As you know, Apple’s in-house teams have been designing the engine that drives the iPhone, iPod touch, iPad and Apple TV devices for years now. However, the company still sources one crucial piece of silicon from a third-party: it buys baseband modems that provide the iPhone and iPad with cellular connectivity from Qualcomm. But even that could soon change, if a new rumor is an indication.
DigiTimes, the hit-and-miss Taiwanese trade publication, is reporting that Apple is planning to form a research and development team to engineer baseband processors for iPhones fully in-house. The move would empower the firm to take an even greater control of its chip destiny.
In years past, Apple acquired several fabless semiconductor makers such as PA Semi and Intrinsity for their talent and technology. Apple now has over a thousand silicon and wireless engineers who design A-series of chips in house by licensing CPU and GPU blueprints from ARM and Imagination Technology, respectively, optimizing their designs for speed, low power consumption and iOS…
Don’t expect Tim Cook & Co. to ditch Qualcomm yet as a chip partner. According to industry sources who spoke to DigiTimes, Apple-designed baseband chips will start appearing in devices in 2015 (iPhone 6s, anyone?).
Both Samsung Electronics and Globalfoundries reportedly won contracts to build these baseband chips according to Apple’s specification.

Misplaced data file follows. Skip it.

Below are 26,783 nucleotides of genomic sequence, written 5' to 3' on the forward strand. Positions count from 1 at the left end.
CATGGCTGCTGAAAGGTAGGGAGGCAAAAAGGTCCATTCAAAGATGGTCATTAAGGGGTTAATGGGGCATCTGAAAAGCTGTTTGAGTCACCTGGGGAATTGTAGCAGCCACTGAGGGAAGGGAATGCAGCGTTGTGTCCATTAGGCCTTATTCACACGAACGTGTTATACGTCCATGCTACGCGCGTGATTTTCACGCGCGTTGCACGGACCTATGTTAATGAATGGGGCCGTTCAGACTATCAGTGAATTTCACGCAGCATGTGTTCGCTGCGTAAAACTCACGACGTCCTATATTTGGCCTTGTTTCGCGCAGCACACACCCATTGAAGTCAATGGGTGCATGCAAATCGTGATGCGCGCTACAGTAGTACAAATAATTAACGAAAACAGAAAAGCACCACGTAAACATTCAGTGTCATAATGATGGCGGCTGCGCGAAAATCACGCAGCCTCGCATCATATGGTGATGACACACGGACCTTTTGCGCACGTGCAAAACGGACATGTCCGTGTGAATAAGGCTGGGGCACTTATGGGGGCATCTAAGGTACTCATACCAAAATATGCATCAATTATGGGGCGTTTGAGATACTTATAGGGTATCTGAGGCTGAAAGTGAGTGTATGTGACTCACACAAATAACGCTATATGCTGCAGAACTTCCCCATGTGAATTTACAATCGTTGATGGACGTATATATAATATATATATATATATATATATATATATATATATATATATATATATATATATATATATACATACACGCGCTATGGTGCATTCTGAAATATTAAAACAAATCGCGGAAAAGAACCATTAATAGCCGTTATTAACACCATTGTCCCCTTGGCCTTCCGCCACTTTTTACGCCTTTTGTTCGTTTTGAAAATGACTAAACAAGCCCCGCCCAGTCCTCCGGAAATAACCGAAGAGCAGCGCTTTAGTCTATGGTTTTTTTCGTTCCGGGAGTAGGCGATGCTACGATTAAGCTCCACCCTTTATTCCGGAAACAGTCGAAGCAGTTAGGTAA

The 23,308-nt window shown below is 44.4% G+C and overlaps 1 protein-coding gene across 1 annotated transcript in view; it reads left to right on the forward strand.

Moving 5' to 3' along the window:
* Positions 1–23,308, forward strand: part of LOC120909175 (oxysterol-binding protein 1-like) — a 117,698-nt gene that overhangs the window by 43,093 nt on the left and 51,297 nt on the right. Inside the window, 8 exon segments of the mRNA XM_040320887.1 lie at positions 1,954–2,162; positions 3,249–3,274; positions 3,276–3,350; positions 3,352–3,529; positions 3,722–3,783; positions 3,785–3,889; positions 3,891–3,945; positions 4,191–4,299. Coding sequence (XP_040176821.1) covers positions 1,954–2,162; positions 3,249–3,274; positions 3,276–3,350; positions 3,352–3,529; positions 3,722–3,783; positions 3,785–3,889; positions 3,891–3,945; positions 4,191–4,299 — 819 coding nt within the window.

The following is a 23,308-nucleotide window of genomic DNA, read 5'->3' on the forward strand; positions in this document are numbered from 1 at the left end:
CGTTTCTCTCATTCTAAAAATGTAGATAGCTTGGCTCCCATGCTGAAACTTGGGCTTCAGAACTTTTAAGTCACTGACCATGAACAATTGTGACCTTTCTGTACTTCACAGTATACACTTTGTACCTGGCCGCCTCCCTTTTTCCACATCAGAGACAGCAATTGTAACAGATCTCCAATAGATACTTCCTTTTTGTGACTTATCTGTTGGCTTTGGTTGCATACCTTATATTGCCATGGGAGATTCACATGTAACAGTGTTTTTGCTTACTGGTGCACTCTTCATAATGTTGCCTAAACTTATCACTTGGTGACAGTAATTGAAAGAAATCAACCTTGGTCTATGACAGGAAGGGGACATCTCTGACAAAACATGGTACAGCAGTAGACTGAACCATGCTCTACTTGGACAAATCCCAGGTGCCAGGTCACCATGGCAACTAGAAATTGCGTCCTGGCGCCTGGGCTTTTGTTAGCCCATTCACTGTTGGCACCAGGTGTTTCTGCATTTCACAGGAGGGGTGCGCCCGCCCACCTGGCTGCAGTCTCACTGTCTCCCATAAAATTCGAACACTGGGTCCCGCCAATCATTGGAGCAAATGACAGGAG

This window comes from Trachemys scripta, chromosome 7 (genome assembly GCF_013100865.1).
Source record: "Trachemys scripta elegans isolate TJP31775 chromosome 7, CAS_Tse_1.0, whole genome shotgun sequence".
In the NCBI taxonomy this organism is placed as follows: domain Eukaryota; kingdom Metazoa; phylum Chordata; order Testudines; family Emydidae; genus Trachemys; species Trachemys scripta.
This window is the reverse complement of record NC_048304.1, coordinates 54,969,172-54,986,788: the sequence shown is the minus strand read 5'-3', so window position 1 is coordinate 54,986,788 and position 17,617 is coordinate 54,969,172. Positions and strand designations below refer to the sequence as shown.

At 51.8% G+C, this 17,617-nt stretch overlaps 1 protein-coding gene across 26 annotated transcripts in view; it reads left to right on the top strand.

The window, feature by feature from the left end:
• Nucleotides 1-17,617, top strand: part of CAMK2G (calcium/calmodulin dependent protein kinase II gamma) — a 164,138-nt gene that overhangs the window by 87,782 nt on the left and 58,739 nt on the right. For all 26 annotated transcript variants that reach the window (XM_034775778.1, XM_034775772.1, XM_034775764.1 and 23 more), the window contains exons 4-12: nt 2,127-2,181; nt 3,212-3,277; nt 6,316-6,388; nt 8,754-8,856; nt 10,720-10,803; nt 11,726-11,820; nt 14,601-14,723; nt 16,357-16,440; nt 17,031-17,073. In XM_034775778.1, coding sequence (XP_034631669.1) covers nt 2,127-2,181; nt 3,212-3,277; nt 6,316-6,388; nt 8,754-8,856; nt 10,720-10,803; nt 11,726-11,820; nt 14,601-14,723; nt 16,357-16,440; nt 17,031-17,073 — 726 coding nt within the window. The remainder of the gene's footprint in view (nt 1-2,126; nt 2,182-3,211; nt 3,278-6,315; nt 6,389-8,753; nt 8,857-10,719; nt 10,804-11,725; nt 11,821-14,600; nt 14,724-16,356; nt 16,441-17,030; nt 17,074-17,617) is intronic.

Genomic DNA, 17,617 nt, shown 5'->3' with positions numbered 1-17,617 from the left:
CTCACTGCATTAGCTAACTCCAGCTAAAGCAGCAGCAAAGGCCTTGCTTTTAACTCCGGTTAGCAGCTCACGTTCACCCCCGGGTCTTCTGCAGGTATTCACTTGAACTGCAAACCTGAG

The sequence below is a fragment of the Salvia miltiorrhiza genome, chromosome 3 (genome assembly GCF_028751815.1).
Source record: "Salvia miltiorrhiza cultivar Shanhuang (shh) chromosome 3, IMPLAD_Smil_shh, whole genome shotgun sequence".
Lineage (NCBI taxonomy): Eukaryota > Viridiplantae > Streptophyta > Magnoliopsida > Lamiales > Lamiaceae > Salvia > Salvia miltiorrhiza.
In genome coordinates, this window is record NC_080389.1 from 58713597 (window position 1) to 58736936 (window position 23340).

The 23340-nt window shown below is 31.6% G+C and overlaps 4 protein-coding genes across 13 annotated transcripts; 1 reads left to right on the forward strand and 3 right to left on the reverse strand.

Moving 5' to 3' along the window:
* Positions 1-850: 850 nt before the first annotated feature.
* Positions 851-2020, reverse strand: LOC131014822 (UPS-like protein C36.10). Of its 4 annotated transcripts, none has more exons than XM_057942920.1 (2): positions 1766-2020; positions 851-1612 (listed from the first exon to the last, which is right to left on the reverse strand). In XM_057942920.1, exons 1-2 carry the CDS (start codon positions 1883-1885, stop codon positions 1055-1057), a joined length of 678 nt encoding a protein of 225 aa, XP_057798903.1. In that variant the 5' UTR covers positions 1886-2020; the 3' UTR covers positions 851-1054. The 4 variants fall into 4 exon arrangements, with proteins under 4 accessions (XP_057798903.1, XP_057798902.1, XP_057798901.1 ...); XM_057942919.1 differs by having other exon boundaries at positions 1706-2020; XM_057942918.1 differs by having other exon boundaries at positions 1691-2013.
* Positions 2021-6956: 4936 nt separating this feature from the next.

The story goes on to mention that Apple, for the time being, won’t combine its iOS device processors and baseband chips on a single die, like integrated chips which in some high-end Android devices.
“It is more likely that Apple will continue to use discrete baseband chips,” reads the report. Though Apple may steer clear of combining the two chips initially, I think it will eventually find a way to squeeze both pieces of silicon on a single die to help boost battery life and improve performance.
The image top of post represents the iPhone 5s logic board, with the Apple-designed 64-bit A7 processor marked in red and Qualcomm’s MDM9615M 4G LTE modem in orange.
Qualcomm’s 28-nanometer chip is smaller and much more power-efficient than its predecessor and allows for both voice and data connections over LTE networks.
It’s basically a two-chip solution in a single package, marrying a Samsung DRAM which retains carrier specific information to a Samsung-fabricated LTE baseband processor. It’s worth noting that Qualcomm accounts for over 50 percent share of the baseband chip market for handsets.
Pictured top of post: the iPhone 5s logic board, courtesy of iFixIt.